JERRY McBRIDE/Durango Herald
JERRY McBRIDE/Durango Herald
It started with an idea.
Suzanne Parker thought Duane Smith would be a real contender for the national Daughters of the American Revolution’s History Medal, presented to someone who has made a significant contribution to preserving and teaching about our nation’s history. So she started collecting letters, not just from locals such as yours truly, but also from such notables as former Gov. Richard Lamm and former Sen. Gary Hart.
Then she sent them to the headquarters in Washington, D.C., where they did a little historical research of their own and discovered that they agreed wholeheartedly. In fact, they so respected his work, they had already given him the medal many years ago.
Which just goes to show, he’s better at historical facts than his own personal history, I guess. So instead of the national History Medal, the members of the Sarah Platt Decker Chapter of the DAR decided to give him an award for a lifetime of achievement, and they did just that Saturday at their annual tea.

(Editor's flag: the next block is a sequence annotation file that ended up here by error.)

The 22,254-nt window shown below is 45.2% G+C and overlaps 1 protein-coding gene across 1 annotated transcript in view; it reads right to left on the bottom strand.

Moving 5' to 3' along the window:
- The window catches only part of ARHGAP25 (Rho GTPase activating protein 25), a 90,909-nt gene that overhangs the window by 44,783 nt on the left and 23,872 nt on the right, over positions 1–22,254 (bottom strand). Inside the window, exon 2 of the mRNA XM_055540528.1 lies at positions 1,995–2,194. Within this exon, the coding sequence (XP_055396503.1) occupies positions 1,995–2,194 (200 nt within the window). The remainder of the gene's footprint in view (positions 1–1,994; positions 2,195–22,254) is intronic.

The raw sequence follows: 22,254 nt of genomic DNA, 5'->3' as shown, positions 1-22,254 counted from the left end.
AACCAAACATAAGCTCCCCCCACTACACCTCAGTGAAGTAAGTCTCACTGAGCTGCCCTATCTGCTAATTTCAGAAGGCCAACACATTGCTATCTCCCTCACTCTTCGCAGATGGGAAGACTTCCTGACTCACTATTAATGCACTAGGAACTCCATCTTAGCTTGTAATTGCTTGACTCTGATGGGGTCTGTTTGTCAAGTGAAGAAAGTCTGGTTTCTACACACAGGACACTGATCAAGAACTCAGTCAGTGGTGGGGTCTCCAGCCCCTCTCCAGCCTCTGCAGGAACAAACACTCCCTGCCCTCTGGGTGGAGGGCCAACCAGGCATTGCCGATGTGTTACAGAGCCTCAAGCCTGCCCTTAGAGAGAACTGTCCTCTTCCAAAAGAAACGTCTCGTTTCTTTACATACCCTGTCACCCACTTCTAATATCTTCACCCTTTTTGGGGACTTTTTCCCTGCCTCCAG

Chapter Regent Jeannine Dobbins served as mistress of ceremonies for a program that featured several awards in addition to Smith’s.
Each year, DAR sponsors an essay contest with a twist. High school seniors have two hours and no references to answer the year’s question. This year’s was: “How are our freedoms and responsibilities as a good citizen changing?”
Lynn Constan, who was the chairwoman of the selection committee, said students who demonstrated leadership, service, patriotism and dependability were nominated by their high schools to enter the competition. For the last several years, there have been no nominees from Durango or Animas high schools, which is a shame.